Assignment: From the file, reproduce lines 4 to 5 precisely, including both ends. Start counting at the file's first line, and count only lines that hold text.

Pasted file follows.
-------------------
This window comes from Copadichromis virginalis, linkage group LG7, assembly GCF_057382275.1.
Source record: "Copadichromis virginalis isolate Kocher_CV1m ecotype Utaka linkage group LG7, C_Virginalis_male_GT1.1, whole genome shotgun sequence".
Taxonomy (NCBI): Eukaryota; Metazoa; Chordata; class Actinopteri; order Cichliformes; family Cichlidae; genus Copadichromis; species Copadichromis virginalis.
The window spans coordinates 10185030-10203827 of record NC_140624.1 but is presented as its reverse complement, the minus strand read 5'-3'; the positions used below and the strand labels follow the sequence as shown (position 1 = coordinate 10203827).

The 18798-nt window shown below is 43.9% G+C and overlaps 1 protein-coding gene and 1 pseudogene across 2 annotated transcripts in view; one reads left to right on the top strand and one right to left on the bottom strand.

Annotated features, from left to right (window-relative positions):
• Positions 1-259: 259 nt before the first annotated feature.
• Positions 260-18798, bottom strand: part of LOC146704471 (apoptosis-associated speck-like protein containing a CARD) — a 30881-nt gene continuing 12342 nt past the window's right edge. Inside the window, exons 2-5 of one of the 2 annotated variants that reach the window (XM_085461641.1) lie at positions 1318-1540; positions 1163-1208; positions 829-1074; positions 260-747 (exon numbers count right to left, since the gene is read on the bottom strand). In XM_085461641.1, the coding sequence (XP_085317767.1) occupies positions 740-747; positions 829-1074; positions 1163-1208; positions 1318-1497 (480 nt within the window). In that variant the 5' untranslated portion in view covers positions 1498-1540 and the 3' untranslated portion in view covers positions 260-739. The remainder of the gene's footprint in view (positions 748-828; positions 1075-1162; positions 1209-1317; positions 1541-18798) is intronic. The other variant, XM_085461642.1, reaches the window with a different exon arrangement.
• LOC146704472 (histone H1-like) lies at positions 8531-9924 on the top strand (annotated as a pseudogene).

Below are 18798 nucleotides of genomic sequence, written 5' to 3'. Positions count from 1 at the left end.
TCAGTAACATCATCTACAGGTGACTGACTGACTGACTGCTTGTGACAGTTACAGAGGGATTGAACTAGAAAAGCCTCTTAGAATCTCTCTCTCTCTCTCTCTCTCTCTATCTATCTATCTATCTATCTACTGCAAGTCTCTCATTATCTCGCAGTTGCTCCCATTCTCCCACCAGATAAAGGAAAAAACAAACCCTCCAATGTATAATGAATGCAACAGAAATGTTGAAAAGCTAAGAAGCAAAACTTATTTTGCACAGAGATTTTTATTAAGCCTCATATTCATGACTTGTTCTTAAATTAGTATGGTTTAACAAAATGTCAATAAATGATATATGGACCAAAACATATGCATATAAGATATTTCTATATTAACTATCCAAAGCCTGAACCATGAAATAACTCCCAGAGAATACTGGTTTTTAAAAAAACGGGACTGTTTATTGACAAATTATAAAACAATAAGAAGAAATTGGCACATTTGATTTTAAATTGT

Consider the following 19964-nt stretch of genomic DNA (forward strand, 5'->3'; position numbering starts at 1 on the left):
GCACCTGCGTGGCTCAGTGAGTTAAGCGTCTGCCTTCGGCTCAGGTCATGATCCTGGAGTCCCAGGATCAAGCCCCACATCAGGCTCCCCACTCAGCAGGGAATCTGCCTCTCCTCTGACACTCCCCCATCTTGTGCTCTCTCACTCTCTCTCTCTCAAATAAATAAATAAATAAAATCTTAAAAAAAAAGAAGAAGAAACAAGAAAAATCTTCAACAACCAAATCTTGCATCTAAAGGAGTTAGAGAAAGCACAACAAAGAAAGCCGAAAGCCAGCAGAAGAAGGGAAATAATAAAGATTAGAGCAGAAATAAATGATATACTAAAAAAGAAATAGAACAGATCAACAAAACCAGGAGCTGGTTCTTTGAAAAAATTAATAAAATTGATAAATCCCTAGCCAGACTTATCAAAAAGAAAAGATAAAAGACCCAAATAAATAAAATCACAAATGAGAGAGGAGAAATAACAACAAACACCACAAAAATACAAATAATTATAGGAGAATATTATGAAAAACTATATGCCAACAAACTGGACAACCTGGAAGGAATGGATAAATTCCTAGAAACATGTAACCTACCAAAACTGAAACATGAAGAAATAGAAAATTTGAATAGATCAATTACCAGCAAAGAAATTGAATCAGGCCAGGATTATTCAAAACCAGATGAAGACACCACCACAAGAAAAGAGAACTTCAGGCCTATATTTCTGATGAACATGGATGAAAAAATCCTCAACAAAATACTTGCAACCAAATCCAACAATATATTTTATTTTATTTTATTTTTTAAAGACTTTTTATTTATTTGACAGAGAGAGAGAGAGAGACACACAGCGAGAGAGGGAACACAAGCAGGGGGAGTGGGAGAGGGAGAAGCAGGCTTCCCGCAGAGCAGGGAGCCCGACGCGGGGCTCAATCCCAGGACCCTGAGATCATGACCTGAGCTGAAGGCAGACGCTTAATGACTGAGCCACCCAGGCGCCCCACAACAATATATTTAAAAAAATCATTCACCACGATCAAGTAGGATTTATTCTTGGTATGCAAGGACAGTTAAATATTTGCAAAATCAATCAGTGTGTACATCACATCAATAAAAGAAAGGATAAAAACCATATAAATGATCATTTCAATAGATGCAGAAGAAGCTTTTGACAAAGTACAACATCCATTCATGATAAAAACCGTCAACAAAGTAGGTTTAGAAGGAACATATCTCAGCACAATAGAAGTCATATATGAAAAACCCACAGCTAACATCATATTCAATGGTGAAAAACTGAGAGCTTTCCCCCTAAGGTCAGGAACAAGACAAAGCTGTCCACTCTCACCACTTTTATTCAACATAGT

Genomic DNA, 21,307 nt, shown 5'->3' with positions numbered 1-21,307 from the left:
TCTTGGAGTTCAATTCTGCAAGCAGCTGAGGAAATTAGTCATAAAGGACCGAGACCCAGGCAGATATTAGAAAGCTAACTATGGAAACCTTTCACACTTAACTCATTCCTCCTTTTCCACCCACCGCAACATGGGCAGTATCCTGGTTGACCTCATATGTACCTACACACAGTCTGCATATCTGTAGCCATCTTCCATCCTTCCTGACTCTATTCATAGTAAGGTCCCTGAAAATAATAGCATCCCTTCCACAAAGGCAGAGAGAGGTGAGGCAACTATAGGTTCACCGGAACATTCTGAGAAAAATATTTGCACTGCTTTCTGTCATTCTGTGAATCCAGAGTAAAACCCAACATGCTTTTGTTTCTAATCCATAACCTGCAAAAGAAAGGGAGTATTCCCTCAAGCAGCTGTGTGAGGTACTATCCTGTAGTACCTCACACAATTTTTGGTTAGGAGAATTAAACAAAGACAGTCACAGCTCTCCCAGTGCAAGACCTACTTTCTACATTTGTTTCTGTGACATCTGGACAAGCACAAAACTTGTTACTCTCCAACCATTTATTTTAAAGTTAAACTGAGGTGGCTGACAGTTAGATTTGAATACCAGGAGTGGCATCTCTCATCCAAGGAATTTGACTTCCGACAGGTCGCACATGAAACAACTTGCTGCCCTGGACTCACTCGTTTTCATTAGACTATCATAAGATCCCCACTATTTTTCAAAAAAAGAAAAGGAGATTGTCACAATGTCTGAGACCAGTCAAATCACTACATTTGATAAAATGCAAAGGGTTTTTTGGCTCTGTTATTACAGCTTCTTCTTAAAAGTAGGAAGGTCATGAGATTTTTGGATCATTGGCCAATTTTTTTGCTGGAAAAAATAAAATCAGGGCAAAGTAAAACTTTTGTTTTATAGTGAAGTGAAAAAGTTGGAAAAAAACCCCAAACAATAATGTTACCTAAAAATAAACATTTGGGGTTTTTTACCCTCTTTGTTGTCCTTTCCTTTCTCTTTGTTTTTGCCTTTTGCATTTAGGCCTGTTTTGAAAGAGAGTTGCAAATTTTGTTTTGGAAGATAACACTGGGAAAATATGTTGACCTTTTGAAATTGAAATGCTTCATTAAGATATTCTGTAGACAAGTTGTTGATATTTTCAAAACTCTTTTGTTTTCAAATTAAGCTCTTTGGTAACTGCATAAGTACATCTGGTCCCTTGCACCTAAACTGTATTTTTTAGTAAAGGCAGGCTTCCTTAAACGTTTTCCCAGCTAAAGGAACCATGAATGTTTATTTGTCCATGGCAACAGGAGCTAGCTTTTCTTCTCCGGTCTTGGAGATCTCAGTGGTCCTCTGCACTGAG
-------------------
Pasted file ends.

The window spans coordinates 10185030-10203827 of record NC_140624.1 but is presented as its reverse complement, the minus strand read 5'-3'; the positions used below and the strand labels follow the sequence as shown (position 1 = coordinate 10203827).

The 18798-nt window shown below is 43.9% G+C and overlaps 1 protein-coding gene and 1 pseudogene across 2 annotated transcripts in view; one reads left to right on the top strand and one right to left on the bottom strand.